(Bloomberg) — The world’s fourth-largest pension pot — with about $1.9 trillion — is facing mounting calls to begin ditching fossil fuels.
UniSuper, which manages A$85 billion ($56 billion) in retirement savings for university researchers and academics in Australia, on Wednesday faced protests demanding the fund scrap investments in companies that are undermining the goals of the Paris climate agreement. The protests took place at an UniSuper-sponsored Universities Australia event in Canberra.
UniSuper “is directly undermining our work and our future by driving climate change through its continued funding of fossil fuels,” Florian Busch, who researches carbon dioxide absorption in plants at the Australian National University, said in a statement.
Offices of Health Employees Superannuation Trust Australia, known as HESTA, a fund managing A$55 billion in retirement savings for health and community services workers, also faced demands to take more action on climate change. Members occupied the building’s lobby in Melbourne on Wednesday to pressure it to divest of fossil fuels.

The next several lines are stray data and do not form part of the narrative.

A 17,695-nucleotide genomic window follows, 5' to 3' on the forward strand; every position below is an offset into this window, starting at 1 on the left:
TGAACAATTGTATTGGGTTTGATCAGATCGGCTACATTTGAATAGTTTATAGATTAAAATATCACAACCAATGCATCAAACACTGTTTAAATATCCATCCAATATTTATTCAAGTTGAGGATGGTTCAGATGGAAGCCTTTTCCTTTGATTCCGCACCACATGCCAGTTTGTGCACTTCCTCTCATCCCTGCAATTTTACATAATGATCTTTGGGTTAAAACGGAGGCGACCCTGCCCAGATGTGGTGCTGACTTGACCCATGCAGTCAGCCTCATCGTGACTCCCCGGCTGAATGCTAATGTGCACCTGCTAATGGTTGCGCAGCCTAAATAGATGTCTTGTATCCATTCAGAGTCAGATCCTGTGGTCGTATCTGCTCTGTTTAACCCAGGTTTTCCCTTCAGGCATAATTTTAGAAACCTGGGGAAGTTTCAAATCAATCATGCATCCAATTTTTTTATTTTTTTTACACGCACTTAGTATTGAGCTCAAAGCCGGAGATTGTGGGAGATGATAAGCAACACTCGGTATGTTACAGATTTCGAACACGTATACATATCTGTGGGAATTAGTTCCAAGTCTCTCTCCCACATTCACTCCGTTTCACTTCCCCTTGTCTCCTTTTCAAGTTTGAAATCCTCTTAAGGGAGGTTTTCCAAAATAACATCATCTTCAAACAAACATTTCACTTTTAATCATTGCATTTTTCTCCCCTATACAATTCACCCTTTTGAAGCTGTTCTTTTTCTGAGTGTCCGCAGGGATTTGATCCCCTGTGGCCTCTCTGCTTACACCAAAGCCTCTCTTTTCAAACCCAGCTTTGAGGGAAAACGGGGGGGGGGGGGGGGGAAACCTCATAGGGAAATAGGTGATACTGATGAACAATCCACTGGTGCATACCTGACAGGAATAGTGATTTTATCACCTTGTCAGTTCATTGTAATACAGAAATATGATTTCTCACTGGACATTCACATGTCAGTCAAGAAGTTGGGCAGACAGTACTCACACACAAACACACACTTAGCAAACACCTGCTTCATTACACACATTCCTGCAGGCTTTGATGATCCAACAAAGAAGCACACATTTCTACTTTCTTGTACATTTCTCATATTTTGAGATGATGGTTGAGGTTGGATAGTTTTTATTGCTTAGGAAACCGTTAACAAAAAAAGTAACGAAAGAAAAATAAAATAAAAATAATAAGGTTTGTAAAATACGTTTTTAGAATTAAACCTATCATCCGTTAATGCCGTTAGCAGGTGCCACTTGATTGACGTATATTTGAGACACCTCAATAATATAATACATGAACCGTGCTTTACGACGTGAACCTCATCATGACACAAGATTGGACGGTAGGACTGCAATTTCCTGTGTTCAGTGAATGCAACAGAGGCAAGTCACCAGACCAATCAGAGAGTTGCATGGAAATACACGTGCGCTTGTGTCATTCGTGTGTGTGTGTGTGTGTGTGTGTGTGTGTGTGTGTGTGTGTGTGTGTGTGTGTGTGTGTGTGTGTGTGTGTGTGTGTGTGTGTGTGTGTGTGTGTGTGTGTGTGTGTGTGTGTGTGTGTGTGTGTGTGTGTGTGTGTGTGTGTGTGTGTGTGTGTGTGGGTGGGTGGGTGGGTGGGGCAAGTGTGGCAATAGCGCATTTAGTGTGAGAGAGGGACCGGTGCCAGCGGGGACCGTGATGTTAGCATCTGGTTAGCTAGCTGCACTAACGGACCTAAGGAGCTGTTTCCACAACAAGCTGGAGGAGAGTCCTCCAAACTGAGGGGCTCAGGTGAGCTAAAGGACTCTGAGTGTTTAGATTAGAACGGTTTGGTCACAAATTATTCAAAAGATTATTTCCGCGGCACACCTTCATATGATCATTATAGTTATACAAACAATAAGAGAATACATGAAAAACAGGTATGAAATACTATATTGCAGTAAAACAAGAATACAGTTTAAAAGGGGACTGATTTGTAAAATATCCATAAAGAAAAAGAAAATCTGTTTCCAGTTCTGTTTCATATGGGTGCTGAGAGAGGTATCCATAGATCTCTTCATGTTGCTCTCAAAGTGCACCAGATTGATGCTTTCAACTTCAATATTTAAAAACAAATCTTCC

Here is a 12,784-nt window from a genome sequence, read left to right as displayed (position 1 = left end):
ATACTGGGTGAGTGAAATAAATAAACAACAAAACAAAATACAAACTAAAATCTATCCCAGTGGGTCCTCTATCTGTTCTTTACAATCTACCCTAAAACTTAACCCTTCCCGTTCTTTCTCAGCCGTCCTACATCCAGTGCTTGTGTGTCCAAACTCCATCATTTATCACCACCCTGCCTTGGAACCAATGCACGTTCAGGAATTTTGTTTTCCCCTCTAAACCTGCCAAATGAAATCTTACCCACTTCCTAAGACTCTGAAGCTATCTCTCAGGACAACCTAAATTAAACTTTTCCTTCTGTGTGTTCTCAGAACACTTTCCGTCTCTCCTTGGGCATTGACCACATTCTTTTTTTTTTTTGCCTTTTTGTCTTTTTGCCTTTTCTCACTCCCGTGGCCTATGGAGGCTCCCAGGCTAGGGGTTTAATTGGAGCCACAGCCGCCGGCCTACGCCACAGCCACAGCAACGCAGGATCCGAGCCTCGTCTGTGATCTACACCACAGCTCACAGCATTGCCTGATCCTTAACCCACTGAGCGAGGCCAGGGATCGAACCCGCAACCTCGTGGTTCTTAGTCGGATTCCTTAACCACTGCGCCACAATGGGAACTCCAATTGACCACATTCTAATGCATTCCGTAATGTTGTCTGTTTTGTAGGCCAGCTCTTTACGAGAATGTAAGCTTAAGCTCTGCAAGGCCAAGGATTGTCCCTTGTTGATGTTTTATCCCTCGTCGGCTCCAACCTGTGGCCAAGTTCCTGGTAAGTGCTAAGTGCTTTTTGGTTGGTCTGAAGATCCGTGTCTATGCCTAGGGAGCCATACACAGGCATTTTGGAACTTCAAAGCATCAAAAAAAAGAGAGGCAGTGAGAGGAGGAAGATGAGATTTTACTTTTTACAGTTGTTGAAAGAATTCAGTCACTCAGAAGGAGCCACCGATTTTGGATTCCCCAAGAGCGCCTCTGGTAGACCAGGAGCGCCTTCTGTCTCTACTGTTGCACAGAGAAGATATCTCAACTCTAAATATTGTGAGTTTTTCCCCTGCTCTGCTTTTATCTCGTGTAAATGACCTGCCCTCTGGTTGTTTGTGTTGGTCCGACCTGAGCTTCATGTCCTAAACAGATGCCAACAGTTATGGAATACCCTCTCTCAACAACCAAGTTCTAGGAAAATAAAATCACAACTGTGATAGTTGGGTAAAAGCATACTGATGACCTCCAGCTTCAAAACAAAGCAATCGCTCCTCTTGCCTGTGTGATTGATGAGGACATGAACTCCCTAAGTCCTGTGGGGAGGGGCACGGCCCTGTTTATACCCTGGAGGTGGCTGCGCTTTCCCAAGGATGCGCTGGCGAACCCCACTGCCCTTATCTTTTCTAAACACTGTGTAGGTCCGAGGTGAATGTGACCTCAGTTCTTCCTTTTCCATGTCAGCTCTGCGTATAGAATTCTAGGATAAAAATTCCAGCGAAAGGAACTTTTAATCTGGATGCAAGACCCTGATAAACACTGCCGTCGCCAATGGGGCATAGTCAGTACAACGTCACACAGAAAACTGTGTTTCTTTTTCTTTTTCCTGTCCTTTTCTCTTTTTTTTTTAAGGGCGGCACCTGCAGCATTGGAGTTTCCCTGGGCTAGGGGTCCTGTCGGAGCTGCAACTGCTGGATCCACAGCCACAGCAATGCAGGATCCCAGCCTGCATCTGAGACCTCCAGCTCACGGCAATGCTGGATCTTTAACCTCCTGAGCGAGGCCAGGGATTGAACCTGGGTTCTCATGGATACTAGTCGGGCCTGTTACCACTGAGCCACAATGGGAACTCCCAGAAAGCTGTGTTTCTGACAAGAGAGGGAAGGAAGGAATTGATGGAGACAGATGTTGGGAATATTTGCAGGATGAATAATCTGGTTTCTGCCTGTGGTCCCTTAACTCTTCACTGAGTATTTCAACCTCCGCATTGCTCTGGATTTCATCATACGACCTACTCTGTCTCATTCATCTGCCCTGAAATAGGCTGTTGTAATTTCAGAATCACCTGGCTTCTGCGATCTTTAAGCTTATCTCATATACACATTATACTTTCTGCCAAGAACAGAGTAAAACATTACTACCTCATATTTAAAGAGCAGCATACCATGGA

UniSuper declined to comment. HESTA met with the protest organizers to discuss their concerns, a spokesman said by phone.
The demonstrations are adding to pressure on custodians of Australia’s A$2.95 trillion retirement savings to catch up to peers like Europe’s Stichting Pensioenfonds ABP in cutting exposure to high-emitting companies. Those calls have gained traction after the nation’s deadly wildfires heightened concerns they are not doing enough to combat climate change.
Read More: Wildfires Are Forcing Aussie Pension Funds to Be More Green
The funds have so far resisted meaningful action, in part to not exclude a whole segment of the economy while trying to meet minimum return targets. While they have lifted investment in renewable energy projects, they also believe that by maintaining positions in climate-change offenders like Glencore Plc, they can pressure companies to start altering their practices.
Environmental activists and the funds’ own members say exerting influence isn’t sufficient. More than 10,000 people have signed an open letter demanding UniSuper scrap investments in firms that are expanding their fossil-fuel output.
“We don’t want our retirement dollars fueling the destruction of our planet,” Lucy Hopkins, a social sciences lecturer at Edith Cowan University said. “It is simply astounding we are having to go to such lengths to have our voices heard.”
To contact the reporter on this story: Matthew Burgess in Melbourne at [email protected]
To contact the editors responsible for this story: Edward Johnson at [email protected], Andreea Papuc, Adam Haigh
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